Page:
Four years later the Guardian reported: “Millions of hectares of farmland in northern China have been struck by infestations of bugs following the widespread adoption of Bt cotton, an engineered variety made by the US biotech giant, Monsanto.
Agricultural economist Devinder Sharma comments : “The magic bullet had bitten the dust in China”
Sharma continues: “In India, the corporate media kept the story alive. Every now and then I find articles detailing the promises of GM crops. More often than not these are based on wrong facts.
“As if this is not enough, GM industry ensures that it packs a few ‘participants’ in every conference/seminar organised by the civil society or farmer organisations. Recently while I was speaking at the Indian Merchant’s Chambers in Mumbai, two farmers — one from Rajasthan, and another from Warangal in Andhra Pradesh — got up to say how successful the technology has been for the farmers. Incidentally, both farmers happened to be passing through the city when they heard of the conference!”
He recommends an excellent (and provocative) analysis by an American anthropologist, Prof Glenn Davis Stone of the University of Washington. In his blog, Stone notes that the Business Standard reports that India’s cotton yields have dropped to a 5-year low, “setting off a fascinating round of finger pointing”. In a blog post entitled: GM cotton failing in India; blame the farmers! he writes:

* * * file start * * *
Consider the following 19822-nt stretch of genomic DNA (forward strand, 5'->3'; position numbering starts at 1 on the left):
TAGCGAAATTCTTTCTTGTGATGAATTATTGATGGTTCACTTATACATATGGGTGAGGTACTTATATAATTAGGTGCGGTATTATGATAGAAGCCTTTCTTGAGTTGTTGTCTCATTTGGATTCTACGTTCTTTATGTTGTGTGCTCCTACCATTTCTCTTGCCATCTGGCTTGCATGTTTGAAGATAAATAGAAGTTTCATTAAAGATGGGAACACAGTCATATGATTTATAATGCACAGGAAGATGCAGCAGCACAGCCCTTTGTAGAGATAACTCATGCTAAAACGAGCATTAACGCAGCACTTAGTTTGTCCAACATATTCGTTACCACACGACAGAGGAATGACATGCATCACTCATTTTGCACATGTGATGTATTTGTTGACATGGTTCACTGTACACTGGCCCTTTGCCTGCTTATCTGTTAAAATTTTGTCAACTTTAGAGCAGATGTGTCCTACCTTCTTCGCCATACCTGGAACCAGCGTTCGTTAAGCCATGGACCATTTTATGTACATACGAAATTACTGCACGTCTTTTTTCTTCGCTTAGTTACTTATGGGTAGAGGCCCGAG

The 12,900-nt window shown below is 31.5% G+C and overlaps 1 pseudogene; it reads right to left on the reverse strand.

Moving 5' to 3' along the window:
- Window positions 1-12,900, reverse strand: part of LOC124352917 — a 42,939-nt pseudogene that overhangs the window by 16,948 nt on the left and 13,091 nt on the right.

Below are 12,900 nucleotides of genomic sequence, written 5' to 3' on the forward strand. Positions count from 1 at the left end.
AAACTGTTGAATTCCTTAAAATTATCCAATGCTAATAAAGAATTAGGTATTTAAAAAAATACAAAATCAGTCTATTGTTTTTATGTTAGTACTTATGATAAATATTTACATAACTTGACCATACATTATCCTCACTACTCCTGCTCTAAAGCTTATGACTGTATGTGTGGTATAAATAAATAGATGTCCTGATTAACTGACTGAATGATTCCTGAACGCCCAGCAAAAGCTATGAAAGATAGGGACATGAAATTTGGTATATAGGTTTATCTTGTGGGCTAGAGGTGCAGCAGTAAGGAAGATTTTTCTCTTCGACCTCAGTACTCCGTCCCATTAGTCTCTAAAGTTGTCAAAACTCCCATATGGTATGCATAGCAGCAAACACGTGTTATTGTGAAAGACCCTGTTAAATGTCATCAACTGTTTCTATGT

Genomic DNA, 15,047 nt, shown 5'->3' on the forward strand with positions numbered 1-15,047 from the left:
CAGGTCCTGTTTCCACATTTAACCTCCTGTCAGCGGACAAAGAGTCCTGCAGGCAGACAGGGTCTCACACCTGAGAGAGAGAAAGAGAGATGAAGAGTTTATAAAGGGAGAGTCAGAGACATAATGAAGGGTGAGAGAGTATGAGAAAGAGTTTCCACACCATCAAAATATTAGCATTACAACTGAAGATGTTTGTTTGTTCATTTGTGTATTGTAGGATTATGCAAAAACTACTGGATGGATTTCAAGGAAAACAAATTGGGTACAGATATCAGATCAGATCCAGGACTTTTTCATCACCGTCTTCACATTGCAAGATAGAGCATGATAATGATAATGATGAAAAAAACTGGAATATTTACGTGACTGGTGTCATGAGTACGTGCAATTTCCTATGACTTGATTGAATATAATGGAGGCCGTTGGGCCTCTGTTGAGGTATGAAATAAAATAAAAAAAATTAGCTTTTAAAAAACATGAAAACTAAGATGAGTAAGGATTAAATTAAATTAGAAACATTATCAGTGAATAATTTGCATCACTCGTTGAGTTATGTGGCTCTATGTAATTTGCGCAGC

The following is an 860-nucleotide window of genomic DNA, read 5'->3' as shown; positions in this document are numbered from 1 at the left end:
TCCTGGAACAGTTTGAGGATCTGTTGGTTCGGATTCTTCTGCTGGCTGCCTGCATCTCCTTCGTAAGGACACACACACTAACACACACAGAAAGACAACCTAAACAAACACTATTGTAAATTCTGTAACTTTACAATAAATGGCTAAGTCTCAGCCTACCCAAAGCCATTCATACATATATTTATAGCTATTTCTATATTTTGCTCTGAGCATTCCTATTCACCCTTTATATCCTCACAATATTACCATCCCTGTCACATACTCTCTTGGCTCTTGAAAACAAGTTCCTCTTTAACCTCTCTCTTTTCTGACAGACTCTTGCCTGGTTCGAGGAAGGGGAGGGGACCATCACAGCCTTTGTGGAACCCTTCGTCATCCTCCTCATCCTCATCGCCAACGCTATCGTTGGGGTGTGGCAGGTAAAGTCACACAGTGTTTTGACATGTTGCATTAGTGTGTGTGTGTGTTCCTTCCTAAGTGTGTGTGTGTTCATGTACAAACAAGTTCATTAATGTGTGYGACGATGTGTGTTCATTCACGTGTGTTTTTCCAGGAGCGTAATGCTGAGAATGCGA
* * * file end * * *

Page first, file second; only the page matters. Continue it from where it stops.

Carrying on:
“If you follow GMO debates you will have heard several years of kennel barking about how these figures show a remarkable success. But as I have pointed out (in my blog and in EPW), most of the rise in productivity had nothing to with Bt cotton; in fact it happened before Bt cotton became popular. . . Check it out:
- the biggest rises were from 2002/3 to 2004/5, when yields rose 56% from 302 to 470 kg;
- by 2004/5, only 5.6% of India’s cotton farmers had adopted Bt.;
- do the math: if those 5.6% of planters were really responsible for a 56% rise in yields, then they must have been harvesting 3,288 kg/hectare.”